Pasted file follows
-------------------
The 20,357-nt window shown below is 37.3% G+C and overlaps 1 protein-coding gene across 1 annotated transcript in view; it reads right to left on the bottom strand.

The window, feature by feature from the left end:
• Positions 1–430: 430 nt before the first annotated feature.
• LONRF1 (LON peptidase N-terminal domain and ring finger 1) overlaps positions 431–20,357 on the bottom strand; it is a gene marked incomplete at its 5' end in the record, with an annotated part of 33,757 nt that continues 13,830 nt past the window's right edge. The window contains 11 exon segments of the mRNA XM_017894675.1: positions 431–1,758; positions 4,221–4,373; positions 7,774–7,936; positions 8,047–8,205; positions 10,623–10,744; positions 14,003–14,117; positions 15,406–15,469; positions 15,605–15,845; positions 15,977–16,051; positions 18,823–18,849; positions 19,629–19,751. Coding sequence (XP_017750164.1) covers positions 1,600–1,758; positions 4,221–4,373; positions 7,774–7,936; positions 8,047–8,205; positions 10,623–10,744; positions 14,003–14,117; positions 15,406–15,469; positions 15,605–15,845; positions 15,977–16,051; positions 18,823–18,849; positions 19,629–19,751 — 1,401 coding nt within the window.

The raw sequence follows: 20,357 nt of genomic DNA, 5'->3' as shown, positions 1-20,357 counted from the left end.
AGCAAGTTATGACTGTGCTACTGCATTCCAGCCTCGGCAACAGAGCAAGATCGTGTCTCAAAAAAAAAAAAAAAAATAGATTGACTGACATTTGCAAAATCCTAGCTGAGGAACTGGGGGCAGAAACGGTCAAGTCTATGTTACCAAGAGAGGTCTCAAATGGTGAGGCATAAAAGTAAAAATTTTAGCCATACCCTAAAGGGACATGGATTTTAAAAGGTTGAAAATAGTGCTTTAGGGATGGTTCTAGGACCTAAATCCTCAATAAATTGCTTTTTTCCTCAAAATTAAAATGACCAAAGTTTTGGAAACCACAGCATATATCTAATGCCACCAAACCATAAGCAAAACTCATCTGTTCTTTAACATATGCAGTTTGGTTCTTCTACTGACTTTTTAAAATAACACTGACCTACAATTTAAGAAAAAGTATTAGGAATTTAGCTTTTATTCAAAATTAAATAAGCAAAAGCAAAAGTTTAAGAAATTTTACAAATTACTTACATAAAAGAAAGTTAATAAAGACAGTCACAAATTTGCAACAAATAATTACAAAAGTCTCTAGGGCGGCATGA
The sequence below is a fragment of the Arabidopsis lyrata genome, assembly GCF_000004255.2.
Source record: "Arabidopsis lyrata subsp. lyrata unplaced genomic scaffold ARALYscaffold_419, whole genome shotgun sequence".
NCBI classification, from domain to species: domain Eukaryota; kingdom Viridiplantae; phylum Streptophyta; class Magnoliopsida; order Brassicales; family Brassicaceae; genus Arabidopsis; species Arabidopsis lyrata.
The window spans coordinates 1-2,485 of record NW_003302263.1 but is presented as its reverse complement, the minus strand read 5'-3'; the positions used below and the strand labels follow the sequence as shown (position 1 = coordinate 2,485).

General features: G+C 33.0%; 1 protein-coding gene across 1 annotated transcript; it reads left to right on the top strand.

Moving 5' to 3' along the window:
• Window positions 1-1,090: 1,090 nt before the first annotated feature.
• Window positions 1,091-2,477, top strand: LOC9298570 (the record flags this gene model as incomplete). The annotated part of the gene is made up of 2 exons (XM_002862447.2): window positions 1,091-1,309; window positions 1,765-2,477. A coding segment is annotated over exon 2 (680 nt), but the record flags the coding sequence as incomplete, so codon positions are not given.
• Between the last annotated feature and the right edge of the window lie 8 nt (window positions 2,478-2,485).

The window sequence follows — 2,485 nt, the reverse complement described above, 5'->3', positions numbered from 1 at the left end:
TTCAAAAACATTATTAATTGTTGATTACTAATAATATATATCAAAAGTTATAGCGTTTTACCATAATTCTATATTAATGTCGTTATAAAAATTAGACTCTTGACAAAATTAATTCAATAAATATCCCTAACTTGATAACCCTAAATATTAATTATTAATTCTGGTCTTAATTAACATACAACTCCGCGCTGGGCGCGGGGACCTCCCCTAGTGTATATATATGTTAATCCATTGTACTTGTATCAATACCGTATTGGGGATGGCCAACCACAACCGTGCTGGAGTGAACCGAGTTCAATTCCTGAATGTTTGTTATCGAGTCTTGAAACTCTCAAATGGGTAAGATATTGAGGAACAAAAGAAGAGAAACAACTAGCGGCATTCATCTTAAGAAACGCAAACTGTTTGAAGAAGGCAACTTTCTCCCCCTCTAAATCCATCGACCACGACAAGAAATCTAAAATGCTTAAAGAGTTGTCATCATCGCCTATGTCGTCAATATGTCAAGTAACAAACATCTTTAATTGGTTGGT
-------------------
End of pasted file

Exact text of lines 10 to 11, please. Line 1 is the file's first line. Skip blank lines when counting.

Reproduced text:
The window spans coordinates 1-2,485 of record NW_003302263.1 but is presented as its reverse complement, the minus strand read 5'-3'; the positions used below and the strand labels follow the sequence as shown (position 1 = coordinate 2,485).

General features: G+C 33.0%; 1 protein-coding gene across 1 annotated transcript; it reads left to right on the top strand.